Dishwasher drain connection

Discussion in 'Plumbing Forum, Professional & DIY Advice' started by msehler, Nov 3, 2012.

  1. msehler

    msehler New Member

    Feb 20, 2008
    I am replacing my garbage disposal and ran into a question I can't seem to answer easily. I currently have a 50/50 split sink, one side with a disposal (which quit working and started leaking). I got a new insinkerator evolution, 3/4hp to replace the badger 5, 1/2hp. The dishwasher is currently connected to the NON-disposal side of the sink via a wye connection affixed in the horizontal before the P-trap (which I believe is up to UPC--I'm in Kansas, if that helps).
    Is it preferential to relocate the dishwasher drain to the disposal? if so do I need an air gap? Or does the disposal function as an air gap? I've read about the air gap but it seems like every other thing I see says "if no disposal you need an air gap" or "if using a disposal you need an airgap", but not the other way around (contradictory information). I do not have an airgap in my current arrangement.

  2. kreemoweet

    kreemoweet In the Trades

    Sep 7, 2009
    Seattle. WA
    The requirement for an air gap has nothing whatever to do with the presence or not of a garbage disposal. I've also not
    seen any plumbing code expressing a preference for connecting the dishwasher drain to disposal versus sink tailpiece.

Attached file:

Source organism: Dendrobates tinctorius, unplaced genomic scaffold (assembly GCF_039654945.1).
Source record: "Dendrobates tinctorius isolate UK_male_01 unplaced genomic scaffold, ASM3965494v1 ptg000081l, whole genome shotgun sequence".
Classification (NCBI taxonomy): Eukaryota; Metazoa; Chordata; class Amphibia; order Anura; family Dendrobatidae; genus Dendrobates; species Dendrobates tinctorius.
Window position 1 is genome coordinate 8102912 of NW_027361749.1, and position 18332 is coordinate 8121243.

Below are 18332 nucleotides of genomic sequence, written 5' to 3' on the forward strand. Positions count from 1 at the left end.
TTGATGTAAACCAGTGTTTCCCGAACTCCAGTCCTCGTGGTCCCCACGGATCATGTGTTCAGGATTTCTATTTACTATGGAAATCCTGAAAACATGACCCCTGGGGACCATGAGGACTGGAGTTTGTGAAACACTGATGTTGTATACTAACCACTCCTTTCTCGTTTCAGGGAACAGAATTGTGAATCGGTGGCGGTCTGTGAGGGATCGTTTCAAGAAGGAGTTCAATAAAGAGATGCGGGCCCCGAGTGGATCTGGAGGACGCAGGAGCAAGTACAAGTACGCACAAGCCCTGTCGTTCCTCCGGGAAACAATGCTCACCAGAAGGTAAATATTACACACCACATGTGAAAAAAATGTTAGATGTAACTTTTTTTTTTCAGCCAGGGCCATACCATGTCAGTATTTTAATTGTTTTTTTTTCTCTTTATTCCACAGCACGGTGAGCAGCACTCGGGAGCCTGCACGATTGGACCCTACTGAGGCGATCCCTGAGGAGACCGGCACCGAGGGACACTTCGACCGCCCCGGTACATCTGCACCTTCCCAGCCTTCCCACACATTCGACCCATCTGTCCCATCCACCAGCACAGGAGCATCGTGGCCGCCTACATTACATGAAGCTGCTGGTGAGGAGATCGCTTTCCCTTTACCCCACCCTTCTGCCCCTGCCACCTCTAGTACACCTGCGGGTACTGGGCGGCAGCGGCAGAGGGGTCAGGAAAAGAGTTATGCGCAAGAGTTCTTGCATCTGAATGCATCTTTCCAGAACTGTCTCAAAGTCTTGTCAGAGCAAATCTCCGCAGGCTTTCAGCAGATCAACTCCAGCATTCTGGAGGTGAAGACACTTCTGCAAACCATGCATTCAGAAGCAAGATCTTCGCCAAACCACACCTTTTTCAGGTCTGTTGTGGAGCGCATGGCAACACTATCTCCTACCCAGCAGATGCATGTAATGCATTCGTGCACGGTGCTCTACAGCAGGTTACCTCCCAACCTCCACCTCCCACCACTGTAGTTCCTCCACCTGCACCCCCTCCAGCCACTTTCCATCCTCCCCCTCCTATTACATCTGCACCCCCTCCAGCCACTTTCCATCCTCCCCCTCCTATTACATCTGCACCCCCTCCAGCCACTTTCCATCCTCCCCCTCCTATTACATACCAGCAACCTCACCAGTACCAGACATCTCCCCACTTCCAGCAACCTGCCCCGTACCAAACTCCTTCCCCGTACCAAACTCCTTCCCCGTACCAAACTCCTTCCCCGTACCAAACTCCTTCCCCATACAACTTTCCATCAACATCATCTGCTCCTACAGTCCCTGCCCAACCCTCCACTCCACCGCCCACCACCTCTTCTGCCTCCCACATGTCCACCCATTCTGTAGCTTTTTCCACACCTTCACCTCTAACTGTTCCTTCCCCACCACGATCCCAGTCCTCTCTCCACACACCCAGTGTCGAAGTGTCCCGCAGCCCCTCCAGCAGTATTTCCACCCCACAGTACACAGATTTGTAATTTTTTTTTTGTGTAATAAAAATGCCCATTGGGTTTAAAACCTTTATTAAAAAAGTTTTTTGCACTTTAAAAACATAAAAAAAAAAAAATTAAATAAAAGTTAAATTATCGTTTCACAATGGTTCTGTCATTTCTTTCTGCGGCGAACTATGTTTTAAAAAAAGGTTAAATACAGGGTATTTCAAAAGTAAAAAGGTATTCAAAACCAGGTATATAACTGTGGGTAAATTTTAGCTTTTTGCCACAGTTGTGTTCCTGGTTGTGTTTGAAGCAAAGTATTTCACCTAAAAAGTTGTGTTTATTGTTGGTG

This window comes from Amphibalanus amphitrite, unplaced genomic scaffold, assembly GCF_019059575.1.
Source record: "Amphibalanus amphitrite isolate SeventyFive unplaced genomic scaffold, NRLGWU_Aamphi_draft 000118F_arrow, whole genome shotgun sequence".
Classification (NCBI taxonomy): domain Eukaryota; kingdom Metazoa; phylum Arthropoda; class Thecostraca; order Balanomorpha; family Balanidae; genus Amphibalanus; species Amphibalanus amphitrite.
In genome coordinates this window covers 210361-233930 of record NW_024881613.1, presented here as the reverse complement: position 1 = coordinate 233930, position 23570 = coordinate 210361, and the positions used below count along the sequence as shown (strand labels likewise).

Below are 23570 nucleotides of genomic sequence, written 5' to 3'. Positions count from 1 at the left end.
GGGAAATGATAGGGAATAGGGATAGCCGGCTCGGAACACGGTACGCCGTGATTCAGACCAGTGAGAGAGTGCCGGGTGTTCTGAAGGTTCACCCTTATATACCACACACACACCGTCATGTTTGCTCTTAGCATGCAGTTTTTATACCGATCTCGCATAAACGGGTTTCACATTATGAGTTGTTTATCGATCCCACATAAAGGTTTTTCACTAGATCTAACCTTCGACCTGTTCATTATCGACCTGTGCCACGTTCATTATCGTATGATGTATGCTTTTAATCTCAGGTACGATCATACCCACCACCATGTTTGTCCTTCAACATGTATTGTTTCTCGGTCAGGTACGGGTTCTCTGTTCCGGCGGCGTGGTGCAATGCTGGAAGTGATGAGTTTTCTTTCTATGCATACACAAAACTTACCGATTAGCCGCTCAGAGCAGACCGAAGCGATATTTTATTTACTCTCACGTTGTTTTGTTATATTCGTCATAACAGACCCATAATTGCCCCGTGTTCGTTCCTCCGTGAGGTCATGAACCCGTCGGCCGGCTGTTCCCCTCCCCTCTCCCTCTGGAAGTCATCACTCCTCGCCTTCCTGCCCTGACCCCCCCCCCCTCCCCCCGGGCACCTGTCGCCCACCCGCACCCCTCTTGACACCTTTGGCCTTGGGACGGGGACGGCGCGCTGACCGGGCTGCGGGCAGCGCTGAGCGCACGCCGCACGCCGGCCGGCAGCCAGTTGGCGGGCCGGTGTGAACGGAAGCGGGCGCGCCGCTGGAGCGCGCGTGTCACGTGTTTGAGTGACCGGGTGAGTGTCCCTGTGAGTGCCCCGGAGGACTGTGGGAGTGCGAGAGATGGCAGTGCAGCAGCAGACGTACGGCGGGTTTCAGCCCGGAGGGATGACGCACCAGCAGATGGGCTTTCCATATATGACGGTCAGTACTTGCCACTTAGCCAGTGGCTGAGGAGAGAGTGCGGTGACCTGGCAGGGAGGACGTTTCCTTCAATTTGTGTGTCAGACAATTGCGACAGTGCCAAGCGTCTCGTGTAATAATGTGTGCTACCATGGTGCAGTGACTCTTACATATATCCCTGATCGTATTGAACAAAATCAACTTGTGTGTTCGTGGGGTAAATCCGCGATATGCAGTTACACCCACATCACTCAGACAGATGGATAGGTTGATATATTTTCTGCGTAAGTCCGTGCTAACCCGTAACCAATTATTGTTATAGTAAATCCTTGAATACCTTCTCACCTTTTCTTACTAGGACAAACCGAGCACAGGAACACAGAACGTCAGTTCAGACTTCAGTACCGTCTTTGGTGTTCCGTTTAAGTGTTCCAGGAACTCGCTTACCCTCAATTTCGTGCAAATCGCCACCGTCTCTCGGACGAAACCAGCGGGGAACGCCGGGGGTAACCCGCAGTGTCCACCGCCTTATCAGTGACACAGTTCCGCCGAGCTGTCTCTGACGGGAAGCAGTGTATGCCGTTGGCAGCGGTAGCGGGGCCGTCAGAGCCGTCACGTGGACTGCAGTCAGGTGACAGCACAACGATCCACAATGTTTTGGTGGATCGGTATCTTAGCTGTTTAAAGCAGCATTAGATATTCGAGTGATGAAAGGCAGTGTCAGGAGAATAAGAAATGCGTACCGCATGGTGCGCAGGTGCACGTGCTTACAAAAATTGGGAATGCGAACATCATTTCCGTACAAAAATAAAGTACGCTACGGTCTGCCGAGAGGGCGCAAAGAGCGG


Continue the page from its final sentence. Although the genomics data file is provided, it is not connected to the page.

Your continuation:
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  4. Terry

    Terry Administrator Staff Member

    Aug 17, 2004
    Bothell, Washington
    The Air Gap, or High Loop is meant to keep waste water from the kitchen sink, and backed up waste water from the home from entering your dishwasher, where hopefully you will be washing and sanitizing your dishes.

    Regards of where the drain enters the system, it will need either an air gap or a high loop.
    The High Loop, is the tubing installed as high under the counter as possible. It does not guarantee that water will not back up into the dishwasher. An Air Gap does.

    You can drain the dishwasher in several ways after you have handled the Air Gap situation.

    A Wye or tee below the sink
    Punch out the disposer and drain it there
    A separate p-trap for the dishwasher
    A Johnson Tee, mostly seen in the Seattle area. It's named after a plumbing inspector here.

    Air gap into a disposer.
  5. msehler

    msehler New Member

    Feb 20, 2008
    There is a small blue plug type apparatus directly below (sewer side) where the dishwasher drain is connected. Could this be a back-flow preventer (to prevent sewer from backing into sink or dishwasher)? Is it preferred to run the dishwasher into either the disposal side or the NON-disposal side?

    I currently have what I believe to be a high loop situation (previously installed) draining into the NON-disposal side.
  6. jadnashua

    jadnashua Retired Defense Industry Engineer xxx

    Sep 2, 2004
    Retired Systems engineer for defense industry.
    New England
    It doesn't matter which side it goes into! On a new installation that included a disposer, they'd probably use the disposer inlet designed for it as it wouldn't require extra parts. Since you have an inlet for it, if you were to use the disposer, you'd have to replace that connection. So, if you're going to do that anyway, I'd just run it to the disposer, if not, leave well-enough alone.

    An air gap is a safety device...required some places, recommended everywhere.
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